Nicola Martin

Dr Nicola Martin has worked with disabled people  in education for over 30 years and is currently  Professor leading on research, higher degrees and student experience in education at London South Bank University.  Her research interests and approach to teaching are driven by a commitment to equality and social justice,  emancipatory research  and ensuring that narratives of marginalised people inform her practice.

Nicola has developed a range of social justice focused higher degrees including an EdD and MA programmes in education which focus on autism, disability and leadership. The portfolio includes a PG Cert. specifically focused on mentoring of people on the autism spectrum in post compulsory education.  Courses are informed by the lived experiences of disabled and marginalised people.

Nicola’s academic area is Critical Disability Studies, with a focus on the requirements of students with autism.  She is an Honorary Visiting Fellow at the University of Cambridge, working on autism research with Professor Simon Baron-Cohen. Her autism research is highly influential internationally. She is a National Teaching Fellow and a Fellow at Sheffield Hallam and of the Royal Society of Arts.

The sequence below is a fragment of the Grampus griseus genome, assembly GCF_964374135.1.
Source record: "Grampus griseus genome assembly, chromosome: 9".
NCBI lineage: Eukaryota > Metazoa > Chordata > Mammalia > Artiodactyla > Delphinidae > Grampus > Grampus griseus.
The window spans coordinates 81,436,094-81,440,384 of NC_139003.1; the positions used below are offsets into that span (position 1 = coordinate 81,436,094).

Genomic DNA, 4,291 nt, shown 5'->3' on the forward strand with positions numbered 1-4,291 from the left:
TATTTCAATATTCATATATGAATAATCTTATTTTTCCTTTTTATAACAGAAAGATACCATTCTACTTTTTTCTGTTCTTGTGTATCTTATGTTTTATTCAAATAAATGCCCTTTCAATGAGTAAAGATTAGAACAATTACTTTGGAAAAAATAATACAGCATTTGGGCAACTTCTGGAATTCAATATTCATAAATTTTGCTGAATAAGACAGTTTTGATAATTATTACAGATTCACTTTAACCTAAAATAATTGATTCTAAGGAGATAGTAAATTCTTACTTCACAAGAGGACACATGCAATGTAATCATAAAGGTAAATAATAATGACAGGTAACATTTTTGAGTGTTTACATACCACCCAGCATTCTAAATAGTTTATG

Nicola is currently working on research (funded by Research Autism) which seeks to understand what young people on the autism spectrum think constitutes effective mentoring. She is a member of The Westminster Commission on Autism.

Nicola is currently co-editing a collection for Pavilion, with Dr Damian Milton, on autism and intellectual impairment. The publication is aimed at health, social care and education practitioners. Damian and Nicola have recently set up the Participatory Autism Research Collective (PARC) at LSBU.

Nicola has recently completed a piece of research (in press) focusing on the requirements of disabled leaders in H.E. Nicola is a  longstanding member of NADP Board, and former NADP Chair and an Editor of The Journal of Inclusive Practice in Further and Higher Education. She is convener of The Disability Equality Research Network (DERN).